Texas judge rules that school can punish Black student for having long natural hair

Darryl George, a Houston high school student, sued the Barbers Hill Independent School District for suspending him for months over his long natural locs hairstyle. Today, State District Judge Chap B. Cain III ruled that such racist stupidity is A-OK according to the law. Specifically, the judge argued that the recently-passed Texas CROWN Act (Creating a Respectful and Open World for Natural Hair) doesn't constitutionally protect George from adhering to the school dress code that limits the length of male students.

"Darryl… told me this straight up with tears in his eyes, 'All because of my hair? I can't get my education because of hair? I cannot be around other peers and enjoy my junior year, because of my hair?'" said Candice Matthews, a spokesperson for George and his family.

From CNN:

Matthews said that George will continue to serve in-school suspension and that his attorneys plan to file for an injunction in an upcoming federal civil rights lawsuit.

Barbers Hill Independent School District Superintendent Greg Poole said the ruling "validated our position that the district's dress code does not violate the CROWN Act and that the CROWN Act does not give students unlimited self-expression."

"The U.S. Supreme Court recently ruled that affirmative action is a violation of the 14th Amendment and we believe the same reasoning will eventually be applied to the CROWN Act," he said.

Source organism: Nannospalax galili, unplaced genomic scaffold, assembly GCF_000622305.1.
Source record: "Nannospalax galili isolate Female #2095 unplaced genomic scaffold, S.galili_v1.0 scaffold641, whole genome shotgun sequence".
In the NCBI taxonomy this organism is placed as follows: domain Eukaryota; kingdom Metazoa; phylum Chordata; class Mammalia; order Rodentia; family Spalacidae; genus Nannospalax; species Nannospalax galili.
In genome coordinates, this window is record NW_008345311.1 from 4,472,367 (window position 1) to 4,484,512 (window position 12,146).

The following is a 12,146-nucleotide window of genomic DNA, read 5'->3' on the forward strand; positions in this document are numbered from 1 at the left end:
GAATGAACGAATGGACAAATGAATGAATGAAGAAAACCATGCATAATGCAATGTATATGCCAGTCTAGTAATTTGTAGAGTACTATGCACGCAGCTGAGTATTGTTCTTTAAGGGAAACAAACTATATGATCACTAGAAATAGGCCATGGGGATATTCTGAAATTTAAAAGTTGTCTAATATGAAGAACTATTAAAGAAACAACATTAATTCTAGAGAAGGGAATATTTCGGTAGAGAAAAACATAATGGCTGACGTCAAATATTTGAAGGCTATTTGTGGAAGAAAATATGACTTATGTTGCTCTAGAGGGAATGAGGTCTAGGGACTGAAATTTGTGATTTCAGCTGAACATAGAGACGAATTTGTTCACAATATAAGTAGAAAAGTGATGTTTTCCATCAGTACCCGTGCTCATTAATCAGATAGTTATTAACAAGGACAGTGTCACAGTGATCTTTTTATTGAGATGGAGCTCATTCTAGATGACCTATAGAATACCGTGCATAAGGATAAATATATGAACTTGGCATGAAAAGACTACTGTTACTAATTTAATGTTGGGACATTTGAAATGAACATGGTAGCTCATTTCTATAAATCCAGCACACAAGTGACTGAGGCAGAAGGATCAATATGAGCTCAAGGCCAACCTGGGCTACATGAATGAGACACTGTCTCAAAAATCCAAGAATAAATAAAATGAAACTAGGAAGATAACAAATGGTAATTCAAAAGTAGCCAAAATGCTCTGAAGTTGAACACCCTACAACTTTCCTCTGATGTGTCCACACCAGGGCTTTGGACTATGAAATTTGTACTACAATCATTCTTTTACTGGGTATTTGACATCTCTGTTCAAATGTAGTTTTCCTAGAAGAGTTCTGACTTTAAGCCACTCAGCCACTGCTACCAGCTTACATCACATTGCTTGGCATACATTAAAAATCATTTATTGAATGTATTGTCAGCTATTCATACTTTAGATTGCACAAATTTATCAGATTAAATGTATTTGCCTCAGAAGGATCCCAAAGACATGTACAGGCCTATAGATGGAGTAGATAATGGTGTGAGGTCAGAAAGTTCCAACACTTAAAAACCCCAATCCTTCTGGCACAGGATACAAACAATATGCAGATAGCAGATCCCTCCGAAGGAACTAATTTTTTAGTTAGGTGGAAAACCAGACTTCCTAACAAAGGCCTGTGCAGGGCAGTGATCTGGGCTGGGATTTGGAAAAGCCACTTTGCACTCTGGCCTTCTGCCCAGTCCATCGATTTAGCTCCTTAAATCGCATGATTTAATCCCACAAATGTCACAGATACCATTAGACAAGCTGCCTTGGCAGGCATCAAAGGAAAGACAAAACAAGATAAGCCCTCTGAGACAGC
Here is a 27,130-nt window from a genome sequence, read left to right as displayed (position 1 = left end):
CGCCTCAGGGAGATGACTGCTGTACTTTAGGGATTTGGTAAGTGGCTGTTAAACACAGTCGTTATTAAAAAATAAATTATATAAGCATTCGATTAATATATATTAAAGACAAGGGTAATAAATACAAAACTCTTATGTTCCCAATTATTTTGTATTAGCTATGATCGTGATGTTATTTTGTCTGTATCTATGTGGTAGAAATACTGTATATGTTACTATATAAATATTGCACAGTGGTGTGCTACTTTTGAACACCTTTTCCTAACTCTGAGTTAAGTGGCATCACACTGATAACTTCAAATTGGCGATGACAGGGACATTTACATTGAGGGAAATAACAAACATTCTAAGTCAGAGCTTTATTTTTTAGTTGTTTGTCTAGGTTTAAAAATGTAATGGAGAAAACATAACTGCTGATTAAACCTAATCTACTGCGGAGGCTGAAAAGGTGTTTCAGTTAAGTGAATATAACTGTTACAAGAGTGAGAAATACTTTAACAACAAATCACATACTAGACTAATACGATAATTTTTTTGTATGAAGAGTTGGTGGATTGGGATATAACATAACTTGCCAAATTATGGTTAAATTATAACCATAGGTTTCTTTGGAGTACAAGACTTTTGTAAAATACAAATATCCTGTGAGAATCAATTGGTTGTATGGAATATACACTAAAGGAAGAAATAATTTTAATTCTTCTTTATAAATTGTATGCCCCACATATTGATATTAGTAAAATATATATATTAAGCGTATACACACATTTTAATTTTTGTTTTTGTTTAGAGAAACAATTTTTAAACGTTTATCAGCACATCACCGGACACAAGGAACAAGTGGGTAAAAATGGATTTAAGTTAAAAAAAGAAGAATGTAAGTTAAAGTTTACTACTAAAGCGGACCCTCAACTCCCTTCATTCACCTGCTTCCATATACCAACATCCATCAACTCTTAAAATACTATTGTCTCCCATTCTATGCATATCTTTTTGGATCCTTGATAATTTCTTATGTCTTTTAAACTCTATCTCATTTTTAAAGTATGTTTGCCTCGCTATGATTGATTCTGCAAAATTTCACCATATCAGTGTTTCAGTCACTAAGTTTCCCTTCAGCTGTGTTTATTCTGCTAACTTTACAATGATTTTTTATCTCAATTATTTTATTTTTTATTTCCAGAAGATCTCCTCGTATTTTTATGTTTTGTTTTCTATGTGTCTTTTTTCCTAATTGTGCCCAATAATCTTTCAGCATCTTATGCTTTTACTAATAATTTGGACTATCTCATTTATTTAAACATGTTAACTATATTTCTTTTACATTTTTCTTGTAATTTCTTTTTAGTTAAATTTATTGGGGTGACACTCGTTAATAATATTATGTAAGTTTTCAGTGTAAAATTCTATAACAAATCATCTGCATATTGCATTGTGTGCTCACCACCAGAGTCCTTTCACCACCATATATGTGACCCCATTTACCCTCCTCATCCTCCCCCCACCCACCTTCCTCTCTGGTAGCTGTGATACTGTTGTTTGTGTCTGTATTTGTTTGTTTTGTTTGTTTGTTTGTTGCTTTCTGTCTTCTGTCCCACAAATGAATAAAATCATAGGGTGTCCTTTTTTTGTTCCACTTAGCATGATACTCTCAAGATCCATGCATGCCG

Poole previously told CNN "hair length of male students is only constitutionally protected for Native American students."

From the New York Times:

[Darresha] George and her son filed a federal civil rights lawsuit in U.S. District Court for the Southern District of Texas in September against Texas' governor, Greg Abbott, who signed the law, and the state's attorney general, Ken Paxton, saying they allowed the school to violate the act.

Their lawsuit is seeking a temporary order to stop Darryl's suspension while the case moves through the federal court system, and accuses Mr. Abbott and Mr. Paxton of "purposely or recklessly" causing Ms. George and Darryl emotional distress by not intervening[…]

The family's lawsuit said Mr. George wears locs as an "expression of cultural pride" and claims that his protections under the federal Civil Rights Act are being violated because the dress code policy disproportionately affects Black male students.